That’s not to say I had no criticisms. The play-within-a-play relied too much on crude humor, and it seems ridiculous for a modern-day acting troupe to be all men, as they would have been in Shakespeare’s day. The character of Horatio was somewhat ignored, which is a shame because he’s actually pretty important, and his choice to live – one of the few bits of hope in the ending – could have been more powerful than it was. Hamlet himself was perhaps too violent in his scene with Gertrude. While he’s obviously angry with his mother, I was shocked to see him manhandle her the way he does. After all, what’s the point in “I will speak daggers to her but use none” if he then goes on to more-or-less physically attack her?

However, even the best movies are not perfect, and with plays many things are just a matter of interpretation. Overall, the acting choices were excellent, the sets minimal but used well, and the modern update very well-done. I particularly loved the use of security camera footage: the way the ghost doesn’t appear on it, the movement of one alerting Hamlet to the fact that he’s being watched, and the way he later tears down a camera before saying “now I am alone”. Laertes pulling a gun on Claudius is far more chilling than him drawing a sword could possibly be for an audience that has likely never seen one outside of movies and museums. The characters watching through one-way mirrors instead of hiding behind curtains and such is also a fitting change, and the overarching story sadly fits as well in today’s world as in Shakespeare’s. I wouldn’t recommend the movie for everyone, but depending on what exactly you’re looking for, it’s an excellent adaptation that emphasizes the story’s continued relevance.

Book Reviews · Shakespeare · Young Adult

Book Review: Ophelia

I love a good retelling of a classic story, especially when it provides a new perspective instead of just repeating the plot. When I saw that the play I’ve just finished (Hamlet) had been retold as a YA novel, I just couldn’t resist. After all, Shakespeare didn’t come up with the plots of his plays on his own – they come from history, mythology, and other writers’ work – but he gave them the language and the form that we know today. It seems fitting that we continue to reexamine these stories and tell them again.

The novel is Ophelia, by Lisa M. Klein, and as you can probably guess from the title, it’s told from Ophelia’s point of view. Its plot takes quite a few liberties with Shakespeare, which I don’t want to get into too much and spoil the twists. But I will tell you Ophelia survives this version, which is hardly a spoiler since it’s revealed on page 1. This is actually one of my biggest criticisms of the book. I would rather have assumed it would keep the tragic ending and been surprised by the bittersweet one than know from the start it would be changed.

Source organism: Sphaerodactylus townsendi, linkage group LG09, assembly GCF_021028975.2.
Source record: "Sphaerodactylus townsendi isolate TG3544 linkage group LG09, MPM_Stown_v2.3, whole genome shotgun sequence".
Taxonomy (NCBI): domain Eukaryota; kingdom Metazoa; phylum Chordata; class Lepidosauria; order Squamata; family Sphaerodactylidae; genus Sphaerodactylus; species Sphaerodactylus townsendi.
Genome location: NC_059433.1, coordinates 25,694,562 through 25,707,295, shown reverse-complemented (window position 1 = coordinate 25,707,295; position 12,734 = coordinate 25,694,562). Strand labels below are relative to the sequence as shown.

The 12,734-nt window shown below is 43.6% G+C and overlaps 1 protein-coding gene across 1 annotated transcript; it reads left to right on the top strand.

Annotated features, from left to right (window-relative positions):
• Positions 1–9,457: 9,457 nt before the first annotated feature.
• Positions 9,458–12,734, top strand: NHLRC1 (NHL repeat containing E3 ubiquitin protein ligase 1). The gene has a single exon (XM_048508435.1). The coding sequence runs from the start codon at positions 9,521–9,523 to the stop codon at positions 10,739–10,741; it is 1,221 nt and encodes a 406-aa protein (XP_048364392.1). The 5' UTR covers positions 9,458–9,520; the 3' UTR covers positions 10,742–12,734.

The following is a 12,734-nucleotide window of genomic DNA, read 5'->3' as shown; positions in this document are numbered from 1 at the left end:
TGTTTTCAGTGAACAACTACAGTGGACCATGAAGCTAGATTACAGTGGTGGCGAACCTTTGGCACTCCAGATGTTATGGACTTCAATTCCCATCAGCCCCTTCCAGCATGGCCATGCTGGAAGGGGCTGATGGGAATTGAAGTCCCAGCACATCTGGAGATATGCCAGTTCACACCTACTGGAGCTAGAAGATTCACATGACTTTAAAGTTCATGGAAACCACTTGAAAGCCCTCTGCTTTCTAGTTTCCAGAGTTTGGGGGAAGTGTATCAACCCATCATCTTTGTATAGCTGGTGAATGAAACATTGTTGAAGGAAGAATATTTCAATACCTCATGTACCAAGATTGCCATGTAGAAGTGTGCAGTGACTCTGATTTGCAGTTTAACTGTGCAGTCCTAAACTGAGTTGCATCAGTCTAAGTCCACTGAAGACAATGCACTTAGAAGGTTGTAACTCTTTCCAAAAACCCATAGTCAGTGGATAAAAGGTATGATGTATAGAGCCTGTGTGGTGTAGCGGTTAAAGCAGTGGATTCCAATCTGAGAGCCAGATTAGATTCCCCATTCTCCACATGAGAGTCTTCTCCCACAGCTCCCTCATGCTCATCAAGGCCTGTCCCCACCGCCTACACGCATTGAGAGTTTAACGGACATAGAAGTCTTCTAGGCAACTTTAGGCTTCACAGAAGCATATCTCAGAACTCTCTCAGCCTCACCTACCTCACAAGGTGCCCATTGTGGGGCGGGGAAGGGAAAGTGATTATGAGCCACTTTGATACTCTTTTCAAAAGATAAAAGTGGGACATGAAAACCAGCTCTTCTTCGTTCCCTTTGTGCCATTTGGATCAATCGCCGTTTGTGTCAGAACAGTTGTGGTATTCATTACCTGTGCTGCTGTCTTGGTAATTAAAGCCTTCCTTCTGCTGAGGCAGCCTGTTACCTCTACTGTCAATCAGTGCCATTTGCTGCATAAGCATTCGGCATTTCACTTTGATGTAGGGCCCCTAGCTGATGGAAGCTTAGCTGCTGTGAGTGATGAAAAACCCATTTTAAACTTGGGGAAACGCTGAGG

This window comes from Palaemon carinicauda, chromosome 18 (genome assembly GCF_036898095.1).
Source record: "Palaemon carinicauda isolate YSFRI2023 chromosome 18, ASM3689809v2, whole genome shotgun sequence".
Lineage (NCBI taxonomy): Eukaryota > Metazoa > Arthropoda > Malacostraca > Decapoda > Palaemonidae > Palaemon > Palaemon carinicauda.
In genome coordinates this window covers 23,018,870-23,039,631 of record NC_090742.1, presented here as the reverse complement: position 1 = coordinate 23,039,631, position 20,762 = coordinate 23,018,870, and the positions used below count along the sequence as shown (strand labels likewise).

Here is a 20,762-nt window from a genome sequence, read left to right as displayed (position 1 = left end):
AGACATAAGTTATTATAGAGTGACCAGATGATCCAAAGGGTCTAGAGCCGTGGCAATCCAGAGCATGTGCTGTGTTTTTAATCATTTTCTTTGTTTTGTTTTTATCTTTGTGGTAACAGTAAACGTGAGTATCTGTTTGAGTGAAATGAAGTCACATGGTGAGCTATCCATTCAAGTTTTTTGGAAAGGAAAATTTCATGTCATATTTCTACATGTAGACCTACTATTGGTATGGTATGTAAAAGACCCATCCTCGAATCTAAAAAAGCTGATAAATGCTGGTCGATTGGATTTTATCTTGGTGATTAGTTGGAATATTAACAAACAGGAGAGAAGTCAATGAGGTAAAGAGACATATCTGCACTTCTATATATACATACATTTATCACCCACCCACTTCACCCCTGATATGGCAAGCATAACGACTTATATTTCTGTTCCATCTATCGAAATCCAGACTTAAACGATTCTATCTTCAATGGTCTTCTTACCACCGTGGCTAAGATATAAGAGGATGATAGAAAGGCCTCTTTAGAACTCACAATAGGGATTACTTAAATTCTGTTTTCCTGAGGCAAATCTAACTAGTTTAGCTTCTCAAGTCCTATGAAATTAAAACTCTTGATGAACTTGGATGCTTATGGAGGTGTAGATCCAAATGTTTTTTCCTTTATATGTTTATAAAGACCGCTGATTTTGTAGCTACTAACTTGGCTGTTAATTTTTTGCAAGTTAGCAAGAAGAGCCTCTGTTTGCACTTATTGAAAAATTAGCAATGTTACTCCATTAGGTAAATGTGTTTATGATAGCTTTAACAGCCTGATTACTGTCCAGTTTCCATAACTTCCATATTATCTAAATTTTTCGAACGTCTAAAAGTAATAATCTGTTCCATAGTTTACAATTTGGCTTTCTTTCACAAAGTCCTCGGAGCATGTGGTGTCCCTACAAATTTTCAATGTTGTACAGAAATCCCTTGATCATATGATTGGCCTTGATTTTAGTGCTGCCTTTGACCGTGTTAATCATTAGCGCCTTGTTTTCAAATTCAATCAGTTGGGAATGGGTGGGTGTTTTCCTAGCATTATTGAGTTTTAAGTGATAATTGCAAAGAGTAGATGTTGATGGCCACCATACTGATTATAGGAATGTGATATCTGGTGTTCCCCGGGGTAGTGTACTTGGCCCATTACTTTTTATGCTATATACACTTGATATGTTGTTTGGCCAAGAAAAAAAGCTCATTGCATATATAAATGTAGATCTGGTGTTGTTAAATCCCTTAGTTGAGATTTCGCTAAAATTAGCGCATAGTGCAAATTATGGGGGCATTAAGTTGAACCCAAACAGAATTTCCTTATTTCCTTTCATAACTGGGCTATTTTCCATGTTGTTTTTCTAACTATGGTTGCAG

The part of the play dealing with Hamlet and his uncle is only about a third of the story, which is divided into three parts. The first of these deals with Ophelia’s childhood and family, as well as the beginning of her relationship with Hamlet. It’s a bit chilling to see things like young Hamlet and Laertes sparring with wooden swords, knowing what’s to come. This section does a good job of fleshing out Ophelia’s character, making her a bit of a rebel who was allowed to run around with the boys and encouraged to study as a child, before suddenly being expected to act like a proper lady. The flowers from her final scene are woven in throughout the story, so that by the time she hands them out, the reader understands just how significant they are.

The second part retells Hamlet – the play – focusing entirely on Ophelia’s perspective as she watches Hamlet’s transformation and falls into despair herself. However, here, she is able to save herself. The book then follows her as she finds a new path. Ophelia’s identity develops over the course of the story: she grows from an unruly child; to a dutiful lady-in-waiting; to a naïve, lovesick young woman; to someone who has suffered and forced herself to survive. It’s a joy to watch her grow up and find her place in the world. What happens in the epilogue might be unexpected to some, but I thought it was sweet and fitting.

Elements from others of Shakespeare’s plays are woven into the story. Like Juliet, this version of Ophelia fakes her death and subsequently loses her lover; like Viola and Rosalind, she travels disguised as a man. However, it also bears elements of today’s fiction. It takes the point of view of a teenage girl exploring romance and independence for the first time, like much of the Young Adult genre.  It’s impossible to classify as a tragedy or a comedy; Ophelia loses much along the way, but the ending offers hope. The language is updated to be easy for the modern reader to understand, and an anonymous guard is developed into a menacing villain. Not all the changes are good ones (the death of Ophelia’s father, for one – I’m still not sure how he got from where we last saw him to where he was killed. I’m also not sure about inserting Ophelia into “to be or not to be?”). However, these are minor complaints. Overall, the story was great.

I found Ophelia to be a good blend of old and new, its lead character well-developed beyond who she was in the play, and the section following her faked death a realistic hopeful alternative to her tragic fate in Shakespeare. I would definitely recommend it!